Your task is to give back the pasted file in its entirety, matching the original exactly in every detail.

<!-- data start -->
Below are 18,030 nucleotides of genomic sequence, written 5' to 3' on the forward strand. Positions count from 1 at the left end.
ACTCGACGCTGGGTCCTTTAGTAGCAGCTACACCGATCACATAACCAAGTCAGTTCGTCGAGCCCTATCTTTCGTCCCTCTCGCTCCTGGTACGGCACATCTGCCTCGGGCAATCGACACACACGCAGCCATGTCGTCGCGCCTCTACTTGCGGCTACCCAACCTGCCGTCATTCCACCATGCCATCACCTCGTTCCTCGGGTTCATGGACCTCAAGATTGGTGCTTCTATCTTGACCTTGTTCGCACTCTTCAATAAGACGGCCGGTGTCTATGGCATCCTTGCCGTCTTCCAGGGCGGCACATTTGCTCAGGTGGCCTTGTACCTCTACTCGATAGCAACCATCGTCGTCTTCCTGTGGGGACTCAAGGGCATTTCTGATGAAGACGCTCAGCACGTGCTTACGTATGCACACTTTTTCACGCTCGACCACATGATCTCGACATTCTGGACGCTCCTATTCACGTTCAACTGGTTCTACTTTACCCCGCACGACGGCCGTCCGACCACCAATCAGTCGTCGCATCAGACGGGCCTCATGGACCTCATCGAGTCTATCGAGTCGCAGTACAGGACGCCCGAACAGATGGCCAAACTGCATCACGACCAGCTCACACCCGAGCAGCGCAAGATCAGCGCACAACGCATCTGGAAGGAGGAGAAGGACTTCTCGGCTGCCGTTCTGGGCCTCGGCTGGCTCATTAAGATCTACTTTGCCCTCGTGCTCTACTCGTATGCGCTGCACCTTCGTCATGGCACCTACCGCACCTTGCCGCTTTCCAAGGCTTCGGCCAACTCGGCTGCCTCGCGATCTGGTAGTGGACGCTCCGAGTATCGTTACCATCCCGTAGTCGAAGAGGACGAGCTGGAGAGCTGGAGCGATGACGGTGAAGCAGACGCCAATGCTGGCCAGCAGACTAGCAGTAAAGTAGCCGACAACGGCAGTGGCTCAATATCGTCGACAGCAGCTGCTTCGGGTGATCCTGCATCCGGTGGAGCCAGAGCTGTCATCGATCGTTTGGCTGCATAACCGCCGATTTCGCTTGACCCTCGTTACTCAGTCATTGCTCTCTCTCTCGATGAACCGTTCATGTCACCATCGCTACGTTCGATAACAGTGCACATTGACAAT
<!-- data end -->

Below are 18,030 nucleotides of genomic sequence, written 5' to 3' on the forward strand. Positions count from 1 at the left end.
ACTCGACGCTGGGTCCTTTAGTAGCAGCTACACCGATCACATAACCAAGTCAGTTCGTCGAGCCCTATCTTTCGTCCCTCTCGCTCCTGGTACGGCACATCTGCCTCGGGCAATCGACACACACGCAGCCATGTCGTCGCGCCTCTACTTGCGGCTACCCAACCTGCCGTCATTCCACCATGCCATCACCTCGTTCCTCGGGTTCATGGACCTCAAGATTGGTGCTTCTATCTTGACCTTGTTCGCACTCTTCAATAAGACGGCCGGTGTCTATGGCATCCTTGCCGTCTTCCAGGGCGGCACATTTGCTCAGGTGGCCTTGTACCTCTACTCGATAGCAACCATCGTCGTCTTCCTGTGGGGACTCAAGGGCATTTCTGATGAAGACGCTCAGCACGTGCTTACGTATGCACACTTTTTCACGCTCGACCACATGATCTCGACATTCTGGACGCTCCTATTCACGTTCAACTGGTTCTACTTTACCCCGCACGACGGCCGTCCGACCACCAATCAGTCGTCGCATCAGACGGGCCTCATGGACCTCATCGAGTCTATCGAGTCGCAGTACAGGACGCCCGAACAGATGGCCAAACTGCATCACGACCAGCTCACACCCGAGCAGCGCAAGATCAGCGCACAACGCATCTGGAAGGAGGAGAAGGACTTCTCGGCTGCCGTTCTGGGCCTCGGCTGGCTCATTAAGATCTACTTTGCCCTCGTGCTCTACTCGTATGCGCTGCACCTTCGTCATGGCACCTACCGCACCTTGCCGCTTTCCAAGGCTTCGGCCAACTCGGCTGCCTCGCGATCTGGTAGTGGACGCTCCGAGTATCGTTACCATCCCGTAGTCGAAGAGGACGAGCTGGAGAGCTGGAGCGATGACGGTGAAGCAGACGCCAATGCTGGCCAGCAGACTAGCAGTAAAGTAGCCGACAACGGCAGTGGCTCAATATCGTCGACAGCAGCTGCTTCGGGTGATCCTGCATCCGGTGGAGCCAGAGCTGTCATCGATCGTTTGGCTGCATAACCGCCGATTTCGCTTGACCCTCGTTACTCAGTCATTGCTCTCTCTCTCGATGAACCGTTCATGTCACCATCGCTACGTTCGATAACAGTGCACATTGACAAT